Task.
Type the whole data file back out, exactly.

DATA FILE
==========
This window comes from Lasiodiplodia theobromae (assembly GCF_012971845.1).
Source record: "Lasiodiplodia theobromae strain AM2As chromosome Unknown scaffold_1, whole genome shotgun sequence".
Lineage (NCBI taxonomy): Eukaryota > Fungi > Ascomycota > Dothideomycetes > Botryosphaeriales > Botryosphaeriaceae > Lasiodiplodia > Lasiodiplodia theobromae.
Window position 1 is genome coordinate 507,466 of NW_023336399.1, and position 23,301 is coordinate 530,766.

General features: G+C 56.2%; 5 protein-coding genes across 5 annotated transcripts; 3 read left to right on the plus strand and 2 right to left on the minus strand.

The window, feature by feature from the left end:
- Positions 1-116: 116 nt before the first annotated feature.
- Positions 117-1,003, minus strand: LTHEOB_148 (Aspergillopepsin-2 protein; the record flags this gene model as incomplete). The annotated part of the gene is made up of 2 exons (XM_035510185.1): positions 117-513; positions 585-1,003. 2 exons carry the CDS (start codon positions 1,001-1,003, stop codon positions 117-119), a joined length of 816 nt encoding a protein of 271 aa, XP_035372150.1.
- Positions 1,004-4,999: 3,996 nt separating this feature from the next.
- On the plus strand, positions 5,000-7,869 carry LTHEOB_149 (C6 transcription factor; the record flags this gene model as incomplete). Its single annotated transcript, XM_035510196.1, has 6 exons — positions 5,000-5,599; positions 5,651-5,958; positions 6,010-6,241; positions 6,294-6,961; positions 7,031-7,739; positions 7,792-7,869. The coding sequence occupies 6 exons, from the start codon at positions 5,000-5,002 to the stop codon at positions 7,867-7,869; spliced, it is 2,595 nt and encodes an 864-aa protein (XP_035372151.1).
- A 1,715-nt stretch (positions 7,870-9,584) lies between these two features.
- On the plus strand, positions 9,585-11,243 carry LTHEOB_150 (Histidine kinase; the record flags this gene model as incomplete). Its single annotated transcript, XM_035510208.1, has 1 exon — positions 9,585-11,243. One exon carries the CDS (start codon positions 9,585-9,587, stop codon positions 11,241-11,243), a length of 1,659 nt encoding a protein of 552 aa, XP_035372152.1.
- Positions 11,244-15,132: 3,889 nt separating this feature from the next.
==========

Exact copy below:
This window comes from Lasiodiplodia theobromae (assembly GCF_012971845.1).
Source record: "Lasiodiplodia theobromae strain AM2As chromosome Unknown scaffold_1, whole genome shotgun sequence".
Lineage (NCBI taxonomy): Eukaryota > Fungi > Ascomycota > Dothideomycetes > Botryosphaeriales > Botryosphaeriaceae > Lasiodiplodia > Lasiodiplodia theobromae.
Window position 1 is genome coordinate 507,466 of NW_023336399.1, and position 23,301 is coordinate 530,766.

General features: G+C 56.2%; 5 protein-coding genes across 5 annotated transcripts; 3 read left to right on the plus strand and 2 right to left on the minus strand.

The window, feature by feature from the left end:
- Positions 1-116: 116 nt before the first annotated feature.
- Positions 117-1,003, minus strand: LTHEOB_148 (Aspergillopepsin-2 protein; the record flags this gene model as incomplete). The annotated part of the gene is made up of 2 exons (XM_035510185.1): positions 117-513; positions 585-1,003. 2 exons carry the CDS (start codon positions 1,001-1,003, stop codon positions 117-119), a joined length of 816 nt encoding a protein of 271 aa, XP_035372150.1.
- Positions 1,004-4,999: 3,996 nt separating this feature from the next.
- On the plus strand, positions 5,000-7,869 carry LTHEOB_149 (C6 transcription factor; the record flags this gene model as incomplete). Its single annotated transcript, XM_035510196.1, has 6 exons — positions 5,000-5,599; positions 5,651-5,958; positions 6,010-6,241; positions 6,294-6,961; positions 7,031-7,739; positions 7,792-7,869. The coding sequence occupies 6 exons, from the start codon at positions 5,000-5,002 to the stop codon at positions 7,867-7,869; spliced, it is 2,595 nt and encodes an 864-aa protein (XP_035372151.1).
- A 1,715-nt stretch (positions 7,870-9,584) lies between these two features.
- On the plus strand, positions 9,585-11,243 carry LTHEOB_150 (Histidine kinase; the record flags this gene model as incomplete). Its single annotated transcript, XM_035510208.1, has 1 exon — positions 9,585-11,243. One exon carries the CDS (start codon positions 9,585-9,587, stop codon positions 11,241-11,243), a length of 1,659 nt encoding a protein of 552 aa, XP_035372152.1.
- Positions 11,244-15,132: 3,889 nt separating this feature from the next.